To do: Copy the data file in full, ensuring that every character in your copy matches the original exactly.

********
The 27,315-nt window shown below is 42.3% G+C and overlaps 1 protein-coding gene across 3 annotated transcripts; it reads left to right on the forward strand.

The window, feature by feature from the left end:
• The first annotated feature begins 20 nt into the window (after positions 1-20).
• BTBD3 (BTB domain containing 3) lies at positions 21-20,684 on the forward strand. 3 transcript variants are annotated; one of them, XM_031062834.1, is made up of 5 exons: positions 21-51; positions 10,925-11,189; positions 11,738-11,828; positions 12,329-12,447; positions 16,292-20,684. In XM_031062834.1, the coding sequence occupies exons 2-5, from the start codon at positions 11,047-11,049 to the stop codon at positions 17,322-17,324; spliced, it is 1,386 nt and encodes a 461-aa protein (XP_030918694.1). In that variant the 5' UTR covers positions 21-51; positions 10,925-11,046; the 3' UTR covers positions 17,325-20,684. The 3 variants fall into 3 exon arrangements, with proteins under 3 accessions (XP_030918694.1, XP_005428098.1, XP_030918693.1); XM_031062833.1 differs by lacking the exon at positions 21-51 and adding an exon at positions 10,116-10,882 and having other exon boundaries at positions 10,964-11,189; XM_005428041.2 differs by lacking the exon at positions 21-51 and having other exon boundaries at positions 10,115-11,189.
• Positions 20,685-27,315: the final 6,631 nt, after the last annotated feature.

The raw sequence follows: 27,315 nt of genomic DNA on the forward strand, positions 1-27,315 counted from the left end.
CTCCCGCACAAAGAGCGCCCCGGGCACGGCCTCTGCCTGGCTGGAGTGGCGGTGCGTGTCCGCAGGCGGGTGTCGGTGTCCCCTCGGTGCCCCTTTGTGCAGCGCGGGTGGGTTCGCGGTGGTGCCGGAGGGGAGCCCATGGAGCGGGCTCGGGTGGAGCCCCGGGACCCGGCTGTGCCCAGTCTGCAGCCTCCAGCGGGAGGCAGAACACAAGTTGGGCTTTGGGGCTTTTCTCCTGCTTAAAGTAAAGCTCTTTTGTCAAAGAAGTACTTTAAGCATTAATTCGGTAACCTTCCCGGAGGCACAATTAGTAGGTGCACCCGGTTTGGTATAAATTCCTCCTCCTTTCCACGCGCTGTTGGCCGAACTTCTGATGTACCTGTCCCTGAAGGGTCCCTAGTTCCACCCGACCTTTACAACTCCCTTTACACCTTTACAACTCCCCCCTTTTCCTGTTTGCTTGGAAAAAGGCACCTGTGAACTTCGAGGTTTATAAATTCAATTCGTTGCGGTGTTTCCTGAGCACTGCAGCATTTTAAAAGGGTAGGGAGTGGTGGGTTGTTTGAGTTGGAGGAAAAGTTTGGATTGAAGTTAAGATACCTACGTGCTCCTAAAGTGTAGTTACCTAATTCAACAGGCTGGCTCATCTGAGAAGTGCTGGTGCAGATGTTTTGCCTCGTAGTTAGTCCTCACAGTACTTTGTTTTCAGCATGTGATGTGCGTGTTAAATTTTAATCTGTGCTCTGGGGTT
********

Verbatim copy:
The 27,315-nt window shown below is 42.3% G+C and overlaps 1 protein-coding gene across 3 annotated transcripts; it reads left to right on the forward strand.

The window, feature by feature from the left end:
• The first annotated feature begins 20 nt into the window (after positions 1-20).
• BTBD3 (BTB domain containing 3) lies at positions 21-20,684 on the forward strand. 3 transcript variants are annotated; one of them, XM_031062834.1, is made up of 5 exons: positions 21-51; positions 10,925-11,189; positions 11,738-11,828; positions 12,329-12,447; positions 16,292-20,684. In XM_031062834.1, the coding sequence occupies exons 2-5, from the start codon at positions 11,047-11,049 to the stop codon at positions 17,322-17,324; spliced, it is 1,386 nt and encodes a 461-aa protein (XP_030918694.1). In that variant the 5' UTR covers positions 21-51; positions 10,925-11,046; the 3' UTR covers positions 17,325-20,684. The 3 variants fall into 3 exon arrangements, with proteins under 3 accessions (XP_030918694.1, XP_005428098.1, XP_030918693.1); XM_031062833.1 differs by lacking the exon at positions 21-51 and adding an exon at positions 10,116-10,882 and having other exon boundaries at positions 10,964-11,189; XM_005428041.2 differs by lacking the exon at positions 21-51 and having other exon boundaries at positions 10,115-11,189.
• Positions 20,685-27,315: the final 6,631 nt, after the last annotated feature.

The raw sequence follows: 27,315 nt of genomic DNA on the forward strand, positions 1-27,315 counted from the left end.
CTCCCGCACAAAGAGCGCCCCGGGCACGGCCTCTGCCTGGCTGGAGTGGCGGTGCGTGTCCGCAGGCGGGTGTCGGTGTCCCCTCGGTGCCCCTTTGTGCAGCGCGGGTGGGTTCGCGGTGGTGCCGGAGGGGAGCCCATGGAGCGGGCTCGGGTGGAGCCCCGGGACCCGGCTGTGCCCAGTCTGCAGCCTCCAGCGGGAGGCAGAACACAAGTTGGGCTTTGGGGCTTTTCTCCTGCTTAAAGTAAAGCTCTTTTGTCAAAGAAGTACTTTAAGCATTAATTCGGTAACCTTCCCGGAGGCACAATTAGTAGGTGCACCCGGTTTGGTATAAATTCCTCCTCCTTTCCACGCGCTGTTGGCCGAACTTCTGATGTACCTGTCCCTGAAGGGTCCCTAGTTCCACCCGACCTTTACAACTCCCTTTACACCTTTACAACTCCCCCCTTTTCCTGTTTGCTTGGAAAAAGGCACCTGTGAACTTCGAGGTTTATAAATTCAATTCGTTGCGGTGTTTCCTGAGCACTGCAGCATTTTAAAAGGGTAGGGAGTGGTGGGTTGTTTGAGTTGGAGGAAAAGTTTGGATTGAAGTTAAGATACCTACGTGCTCCTAAAGTGTAGTTACCTAATTCAACAGGCTGGCTCATCTGAGAAGTGCTGGTGCAGATGTTTTGCCTCGTAGTTAGTCCTCACAGTACTTTGTTTTCAGCATGTGATGTGCGTGTTAAATTTTAATCTGTGCTCTGGGGTT